4. Stroke

The brain is a significant organ that you need to live. It’s like your central processing unit or hard drive for your body. If something short circuits in your brain, you feel the effects.

The brain needs plenty of blood flow to keep things working, as the blood provides oxygen. A stroke occurs when blood can’t reach the brain due to a condition with the arteries or a blood clot. A TIA or transient ischemic attack may occur if some blood is getting through but not sufficient. These are mild strokes that don’t cause permanent damage.

However, a massive stroke is inevitable when a clot blocks the brain. According to the Mayo Clinic, a patient may have many TIAs that try to warn them that there’s a problem, such as a blocked artery. These may occur as much as 24 hours before a significant episode occurs.

Exercise deficit disorder puts you at greater risk for dangerous conditions, but the remedy is easy. All you need to do is move more and eat healthier, and you can combat many of these grave issues.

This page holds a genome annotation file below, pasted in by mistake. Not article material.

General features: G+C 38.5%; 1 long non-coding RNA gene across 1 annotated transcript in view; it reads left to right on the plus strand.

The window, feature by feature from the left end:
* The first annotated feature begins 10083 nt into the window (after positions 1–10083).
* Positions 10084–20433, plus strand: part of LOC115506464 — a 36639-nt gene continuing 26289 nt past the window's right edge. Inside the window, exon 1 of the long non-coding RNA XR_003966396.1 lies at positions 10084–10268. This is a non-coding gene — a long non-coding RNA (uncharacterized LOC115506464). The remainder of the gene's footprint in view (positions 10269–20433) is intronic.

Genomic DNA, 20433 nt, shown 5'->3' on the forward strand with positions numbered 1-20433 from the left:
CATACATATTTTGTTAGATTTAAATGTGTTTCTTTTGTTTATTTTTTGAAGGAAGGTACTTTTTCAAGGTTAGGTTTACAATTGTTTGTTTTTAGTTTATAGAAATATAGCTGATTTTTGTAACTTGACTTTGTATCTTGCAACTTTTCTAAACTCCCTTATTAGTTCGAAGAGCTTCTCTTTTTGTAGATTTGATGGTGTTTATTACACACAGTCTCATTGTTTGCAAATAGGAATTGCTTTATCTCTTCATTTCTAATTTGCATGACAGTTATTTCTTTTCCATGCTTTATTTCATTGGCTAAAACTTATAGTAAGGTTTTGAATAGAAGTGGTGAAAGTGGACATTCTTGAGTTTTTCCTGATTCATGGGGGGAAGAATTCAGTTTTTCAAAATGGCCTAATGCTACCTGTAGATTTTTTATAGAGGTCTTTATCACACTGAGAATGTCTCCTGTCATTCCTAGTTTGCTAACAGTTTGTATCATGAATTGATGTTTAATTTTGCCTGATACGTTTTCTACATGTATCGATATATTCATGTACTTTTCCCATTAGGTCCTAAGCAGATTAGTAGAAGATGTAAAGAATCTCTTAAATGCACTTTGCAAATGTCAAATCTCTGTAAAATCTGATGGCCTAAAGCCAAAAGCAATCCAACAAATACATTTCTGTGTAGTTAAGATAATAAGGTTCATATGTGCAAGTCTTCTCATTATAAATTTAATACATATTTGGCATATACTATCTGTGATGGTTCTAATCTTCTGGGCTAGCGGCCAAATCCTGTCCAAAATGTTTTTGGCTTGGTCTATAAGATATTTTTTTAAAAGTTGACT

5. Mental Health Disturbances

When considering the effects of exercise deficit disorder, one thing many people don’t think about is their mental health. A sedentary lifestyle can cause significant mental disturbances as your body needs fresh air, oxygen, and exercise to keep your feel-good hormones flowing. Many people who struggle with anxiety and depression think the answer is in medication, but the truth is that many people need to move more.

Exercise deficit disorder comes from simply not moving enough. Sitting for more than eight hours of your day can cause you to feel fatigued, have uncontrolled stress, and fight other mental disturbances. Your body needs activity and motion; sitting for long periods will cause significant issues like diabetes.